My Little Pink Eraser
Lilly Chattin

I bite my lip and look at the clock. Two minutes left. I have to finish the test. I grab my eraser and frantically rub out my last response. Writing as quickly as I can, I finish the last question with mere seconds to spare. I sigh in relief and turn it in. When I sit down again, I start to sweep the eraser shavings off of my desk. The bright pink of my eraser catches my eye.
I pick it up with a soft smile. This eraser has brought me through many mistakes. It’s small, but it still works. It has a hole poked through the middle from when I stabbed it with a pencil in 4th grade. I rub its smooth, soft edges. Looking at it, I can still imagine it at its full size as it was eleven years ago when I was in 1st grade.
My mom got it for me with my school supplies that year, but I really didn’t use it all that much. It was there though. It was there as I learned my letters, and it was there when I learned cursive too. It was there when I wrote that stupid essay about pufferfish. It was there when I was struggling to do at-home schooling during the pandemic. It was there when I wrote in my diary that I got baptized, or that my dad was sick, or that I had my first crush, or even that I was unsure about my future. It was there when I cried over my pre-cal homework, and it was there when I figured it out. It was there for a long time, and I look at it now and wonder how it’s still with me.
I lost it three times over the years, and I forgot about it entirely each time. But every time I lost it, I found it again. Now, as I rub my thumb against it, I realize it’s more valuable to me because of those losses.
Eleven years ago, I had it in my hand when I walked into that classroom with a too-big backpack and a too-big knot of butterflies in my stomach.
Two years later, I had it when I sat alone doodling at the playground, a pit of loneliness filling my stomach until a friendly girl asked me to play kickball with her.
Three years after that, it was with me when I had to write all those essays about Steve Jobs. I had it during the pandemic when I wrote notes to my friends and left them on their desks during the alternating distance learning days.
The next two years, I had it when we drew goofy drawings, when I wrote down brain sparks for that book that never went anywhere, and when we defined every single vocabulary word in that science book throughout each year.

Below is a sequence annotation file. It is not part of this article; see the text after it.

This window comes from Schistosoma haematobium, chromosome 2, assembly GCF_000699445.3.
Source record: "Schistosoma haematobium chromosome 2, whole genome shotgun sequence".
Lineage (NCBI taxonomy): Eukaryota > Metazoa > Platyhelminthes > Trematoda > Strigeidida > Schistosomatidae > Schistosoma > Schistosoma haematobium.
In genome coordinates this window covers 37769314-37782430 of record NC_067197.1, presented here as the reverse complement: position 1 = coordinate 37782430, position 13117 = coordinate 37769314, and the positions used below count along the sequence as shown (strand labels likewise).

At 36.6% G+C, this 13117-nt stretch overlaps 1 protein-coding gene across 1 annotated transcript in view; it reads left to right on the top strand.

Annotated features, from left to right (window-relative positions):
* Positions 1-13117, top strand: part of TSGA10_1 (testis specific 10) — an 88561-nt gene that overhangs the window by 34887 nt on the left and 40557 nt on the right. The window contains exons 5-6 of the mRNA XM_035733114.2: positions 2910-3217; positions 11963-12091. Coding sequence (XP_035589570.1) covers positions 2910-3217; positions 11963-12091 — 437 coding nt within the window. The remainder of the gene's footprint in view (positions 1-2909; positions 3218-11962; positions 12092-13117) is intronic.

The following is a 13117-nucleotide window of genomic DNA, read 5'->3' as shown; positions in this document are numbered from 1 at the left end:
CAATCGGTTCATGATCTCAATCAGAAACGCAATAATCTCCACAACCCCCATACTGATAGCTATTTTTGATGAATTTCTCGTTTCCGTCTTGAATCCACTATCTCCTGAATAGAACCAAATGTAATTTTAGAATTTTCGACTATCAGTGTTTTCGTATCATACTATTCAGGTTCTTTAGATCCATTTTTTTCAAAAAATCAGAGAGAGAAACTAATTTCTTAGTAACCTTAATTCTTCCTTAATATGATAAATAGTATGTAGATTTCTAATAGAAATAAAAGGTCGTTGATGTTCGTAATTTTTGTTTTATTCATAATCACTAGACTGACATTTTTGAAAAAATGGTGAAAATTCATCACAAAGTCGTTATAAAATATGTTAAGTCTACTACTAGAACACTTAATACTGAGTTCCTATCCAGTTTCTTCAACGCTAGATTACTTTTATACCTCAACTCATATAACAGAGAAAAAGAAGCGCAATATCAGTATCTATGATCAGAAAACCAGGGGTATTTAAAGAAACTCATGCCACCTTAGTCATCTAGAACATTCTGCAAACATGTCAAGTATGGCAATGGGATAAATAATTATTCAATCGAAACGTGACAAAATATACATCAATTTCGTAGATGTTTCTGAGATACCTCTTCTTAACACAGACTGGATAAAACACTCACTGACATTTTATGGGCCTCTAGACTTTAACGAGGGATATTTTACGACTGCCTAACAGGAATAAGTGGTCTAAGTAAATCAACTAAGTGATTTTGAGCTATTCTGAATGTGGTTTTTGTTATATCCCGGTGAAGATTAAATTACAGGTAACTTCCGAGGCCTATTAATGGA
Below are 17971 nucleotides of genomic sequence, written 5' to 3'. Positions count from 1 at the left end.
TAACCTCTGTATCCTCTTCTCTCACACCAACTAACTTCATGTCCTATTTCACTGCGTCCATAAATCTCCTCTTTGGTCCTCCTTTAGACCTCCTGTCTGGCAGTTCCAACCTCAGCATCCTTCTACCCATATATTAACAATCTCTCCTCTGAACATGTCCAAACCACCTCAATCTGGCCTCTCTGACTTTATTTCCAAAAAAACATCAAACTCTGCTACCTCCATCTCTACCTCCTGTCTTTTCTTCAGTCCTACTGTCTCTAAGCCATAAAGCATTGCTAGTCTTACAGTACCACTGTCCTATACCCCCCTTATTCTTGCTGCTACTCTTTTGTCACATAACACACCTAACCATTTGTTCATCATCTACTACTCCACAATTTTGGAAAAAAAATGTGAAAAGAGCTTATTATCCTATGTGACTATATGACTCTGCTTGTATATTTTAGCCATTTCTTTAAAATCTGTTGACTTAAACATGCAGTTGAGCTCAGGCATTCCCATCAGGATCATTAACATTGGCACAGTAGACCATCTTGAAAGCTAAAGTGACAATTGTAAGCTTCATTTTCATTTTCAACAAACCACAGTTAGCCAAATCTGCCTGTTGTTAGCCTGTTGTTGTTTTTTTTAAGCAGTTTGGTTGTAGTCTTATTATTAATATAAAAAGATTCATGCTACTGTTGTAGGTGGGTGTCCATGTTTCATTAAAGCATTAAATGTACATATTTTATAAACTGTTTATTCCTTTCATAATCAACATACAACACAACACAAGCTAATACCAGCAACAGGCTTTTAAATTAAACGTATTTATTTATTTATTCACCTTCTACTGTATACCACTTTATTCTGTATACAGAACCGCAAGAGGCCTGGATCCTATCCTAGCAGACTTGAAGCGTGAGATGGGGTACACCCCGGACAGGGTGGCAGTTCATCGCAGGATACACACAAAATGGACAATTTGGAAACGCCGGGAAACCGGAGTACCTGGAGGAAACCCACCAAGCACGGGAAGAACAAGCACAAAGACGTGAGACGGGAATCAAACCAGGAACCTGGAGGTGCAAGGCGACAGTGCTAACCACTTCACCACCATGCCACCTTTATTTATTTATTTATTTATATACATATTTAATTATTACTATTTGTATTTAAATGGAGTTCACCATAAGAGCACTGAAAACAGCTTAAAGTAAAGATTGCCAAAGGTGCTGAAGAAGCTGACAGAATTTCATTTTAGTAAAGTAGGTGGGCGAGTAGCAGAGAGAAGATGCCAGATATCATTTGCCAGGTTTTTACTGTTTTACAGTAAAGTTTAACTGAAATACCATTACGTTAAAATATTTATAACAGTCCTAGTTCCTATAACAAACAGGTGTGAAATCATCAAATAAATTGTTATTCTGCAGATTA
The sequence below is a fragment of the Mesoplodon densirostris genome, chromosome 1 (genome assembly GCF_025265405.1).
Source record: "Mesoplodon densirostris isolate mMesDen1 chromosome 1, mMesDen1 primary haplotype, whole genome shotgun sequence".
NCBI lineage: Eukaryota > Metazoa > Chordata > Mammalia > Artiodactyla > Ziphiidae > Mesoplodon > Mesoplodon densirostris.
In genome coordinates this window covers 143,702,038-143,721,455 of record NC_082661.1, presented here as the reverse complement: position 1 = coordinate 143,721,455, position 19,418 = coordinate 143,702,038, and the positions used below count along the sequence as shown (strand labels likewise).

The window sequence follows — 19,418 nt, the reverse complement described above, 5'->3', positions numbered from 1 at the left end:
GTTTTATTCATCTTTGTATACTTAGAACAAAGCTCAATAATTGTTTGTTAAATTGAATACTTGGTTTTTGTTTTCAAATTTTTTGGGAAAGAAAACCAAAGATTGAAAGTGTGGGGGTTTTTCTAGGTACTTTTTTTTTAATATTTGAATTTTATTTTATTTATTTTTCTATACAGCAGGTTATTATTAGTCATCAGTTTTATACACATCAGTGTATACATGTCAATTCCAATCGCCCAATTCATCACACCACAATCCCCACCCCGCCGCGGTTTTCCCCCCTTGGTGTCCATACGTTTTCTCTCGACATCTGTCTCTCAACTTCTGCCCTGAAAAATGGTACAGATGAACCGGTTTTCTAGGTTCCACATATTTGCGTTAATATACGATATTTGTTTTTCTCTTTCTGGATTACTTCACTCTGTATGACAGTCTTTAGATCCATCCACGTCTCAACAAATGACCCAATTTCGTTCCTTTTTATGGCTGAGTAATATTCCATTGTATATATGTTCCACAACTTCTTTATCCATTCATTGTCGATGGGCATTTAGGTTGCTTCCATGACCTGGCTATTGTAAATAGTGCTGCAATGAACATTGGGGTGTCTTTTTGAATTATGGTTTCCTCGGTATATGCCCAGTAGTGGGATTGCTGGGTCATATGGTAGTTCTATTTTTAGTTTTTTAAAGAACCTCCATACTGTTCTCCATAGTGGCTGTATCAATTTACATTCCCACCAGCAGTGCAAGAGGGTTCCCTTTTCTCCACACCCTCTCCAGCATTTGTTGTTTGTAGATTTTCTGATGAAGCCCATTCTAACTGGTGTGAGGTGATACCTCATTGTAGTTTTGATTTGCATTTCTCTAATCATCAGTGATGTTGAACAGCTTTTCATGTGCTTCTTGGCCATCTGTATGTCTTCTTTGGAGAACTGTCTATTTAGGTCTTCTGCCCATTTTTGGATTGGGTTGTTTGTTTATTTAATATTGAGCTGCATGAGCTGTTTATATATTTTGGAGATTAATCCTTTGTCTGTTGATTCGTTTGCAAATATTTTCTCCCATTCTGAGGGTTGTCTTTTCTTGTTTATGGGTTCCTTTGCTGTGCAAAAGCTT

I had it the next summer when I finally finished writing my own novel, which I loved, but never tried to publish.
Two years after that, I had it when I had to relearn my handwriting because the chemistry teacher wanted it perfect, when the Spanish project was due that day and I wasn’t quite finished, and when I couldn’t recall the formula for the circumference of a circle during that geometry test that I failed.
And finally, it’s still with me now that I’m a senior. Growing up, but still young and unsure. When there are so many options and choices to make, and never any certainty when I finally decide. When I drive past our town’s university and wonder if I can really make it to something bigger. When I fill out those applications for jobs and schools, and never once know which decision is the best one.
Every year, that eraser got a little smaller, and I got a little taller. It shrunk as I grew, and it’s a bittersweet thing that it won’t last until I’m grown.
So, I sit here at my desk and my heart swells with sorrow because this small thing won’t last forever. As I’ve grown, I’ve gained some friends and lost some friends, and this is almost like that. This small thing that has been with me all this time is something I’ll have to let go of as I step into the wider world with another backpack on my back and another knot of butterflies in my stomach.
But this time, I won’t be holding my parents’ hands when I cross the street or standing on my tiptoes to reach the bathroom sink. I’ve grown and changed. It’s something I couldn’t have done without making mistakes, but with my little pink eraser by my side, waiting to offer itself to gentle corrections, I learned from those mistakes, and I grew into who I am today.

Lilly Chattin